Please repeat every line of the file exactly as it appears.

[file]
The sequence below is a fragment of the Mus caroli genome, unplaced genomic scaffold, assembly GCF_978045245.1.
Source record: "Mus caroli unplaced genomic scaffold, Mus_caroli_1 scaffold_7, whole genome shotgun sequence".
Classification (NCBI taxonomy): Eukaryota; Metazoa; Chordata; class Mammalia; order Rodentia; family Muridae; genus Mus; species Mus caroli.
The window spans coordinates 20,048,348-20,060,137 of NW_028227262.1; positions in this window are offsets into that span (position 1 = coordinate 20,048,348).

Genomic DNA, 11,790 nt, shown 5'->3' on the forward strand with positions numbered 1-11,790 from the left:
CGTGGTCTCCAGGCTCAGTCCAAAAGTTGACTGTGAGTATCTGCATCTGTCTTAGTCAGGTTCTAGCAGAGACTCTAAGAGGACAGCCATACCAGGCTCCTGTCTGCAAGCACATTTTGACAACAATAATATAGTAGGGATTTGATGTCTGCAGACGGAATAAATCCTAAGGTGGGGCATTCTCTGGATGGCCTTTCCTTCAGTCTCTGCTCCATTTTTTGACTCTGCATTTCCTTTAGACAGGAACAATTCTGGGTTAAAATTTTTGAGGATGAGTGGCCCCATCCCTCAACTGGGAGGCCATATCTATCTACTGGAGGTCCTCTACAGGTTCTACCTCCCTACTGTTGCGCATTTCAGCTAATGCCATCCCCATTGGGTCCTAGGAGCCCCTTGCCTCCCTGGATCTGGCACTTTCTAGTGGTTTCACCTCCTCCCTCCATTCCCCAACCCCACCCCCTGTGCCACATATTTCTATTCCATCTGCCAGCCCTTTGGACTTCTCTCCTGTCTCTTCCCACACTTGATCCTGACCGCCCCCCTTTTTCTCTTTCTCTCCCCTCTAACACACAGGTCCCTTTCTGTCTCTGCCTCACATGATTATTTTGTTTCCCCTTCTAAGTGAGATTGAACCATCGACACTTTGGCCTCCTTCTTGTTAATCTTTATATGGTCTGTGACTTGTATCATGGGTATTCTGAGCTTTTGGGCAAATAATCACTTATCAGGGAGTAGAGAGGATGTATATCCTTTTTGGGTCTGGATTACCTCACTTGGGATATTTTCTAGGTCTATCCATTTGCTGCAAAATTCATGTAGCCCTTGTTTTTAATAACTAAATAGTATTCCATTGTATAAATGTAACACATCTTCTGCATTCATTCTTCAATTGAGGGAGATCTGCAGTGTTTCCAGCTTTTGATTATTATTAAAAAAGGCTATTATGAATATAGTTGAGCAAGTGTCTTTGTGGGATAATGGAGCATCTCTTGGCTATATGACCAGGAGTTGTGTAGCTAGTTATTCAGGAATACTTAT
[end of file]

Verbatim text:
The sequence below is a fragment of the Mus caroli genome, unplaced genomic scaffold, assembly GCF_978045245.1.
Source record: "Mus caroli unplaced genomic scaffold, Mus_caroli_1 scaffold_7, whole genome shotgun sequence".
Classification (NCBI taxonomy): Eukaryota; Metazoa; Chordata; class Mammalia; order Rodentia; family Muridae; genus Mus; species Mus caroli.
The window spans coordinates 20,048,348-20,060,137 of NW_028227262.1; positions in this window are offsets into that span (position 1 = coordinate 20,048,348).

Genomic DNA, 11,790 nt, shown 5'->3' on the forward strand with positions numbered 1-11,790 from the left:
CGTGGTCTCCAGGCTCAGTCCAAAAGTTGACTGTGAGTATCTGCATCTGTCTTAGTCAGGTTCTAGCAGAGACTCTAAGAGGACAGCCATACCAGGCTCCTGTCTGCAAGCACATTTTGACAACAATAATATAGTAGGGATTTGATGTCTGCAGACGGAATAAATCCTAAGGTGGGGCATTCTCTGGATGGCCTTTCCTTCAGTCTCTGCTCCATTTTTTGACTCTGCATTTCCTTTAGACAGGAACAATTCTGGGTTAAAATTTTTGAGGATGAGTGGCCCCATCCCTCAACTGGGAGGCCATATCTATCTACTGGAGGTCCTCTACAGGTTCTACCTCCCTACTGTTGCGCATTTCAGCTAATGCCATCCCCATTGGGTCCTAGGAGCCCCTTGCCTCCCTGGATCTGGCACTTTCTAGTGGTTTCACCTCCTCCCTCCATTCCCCAACCCCACCCCCTGTGCCACATATTTCTATTCCATCTGCCAGCCCTTTGGACTTCTCTCCTGTCTCTTCCCACACTTGATCCTGACCGCCCCCCTTTTTCTCTTTCTCTCCCCTCTAACACACAGGTCCCTTTCTGTCTCTGCCTCACATGATTATTTTGTTTCCCCTTCTAAGTGAGATTGAACCATCGACACTTTGGCCTCCTTCTTGTTAATCTTTATATGGTCTGTGACTTGTATCATGGGTATTCTGAGCTTTTGGGCAAATAATCACTTATCAGGGAGTAGAGAGGATGTATATCCTTTTTGGGTCTGGATTACCTCACTTGGGATATTTTCTAGGTCTATCCATTTGCTGCAAAATTCATGTAGCCCTTGTTTTTAATAACTAAATAGTATTCCATTGTATAAATGTAACACATCTTCTGCATTCATTCTTCAATTGAGGGAGATCTGCAGTGTTTCCAGCTTTTGATTATTATTAAAAAAGGCTATTATGAATATAGTTGAGCAAGTGTCTTTGTGGGATAATGGAGCATCTCTTGGCTATATGACCAGGAGTTGTGTAGCTAGTTATTCAGGAATACTTAT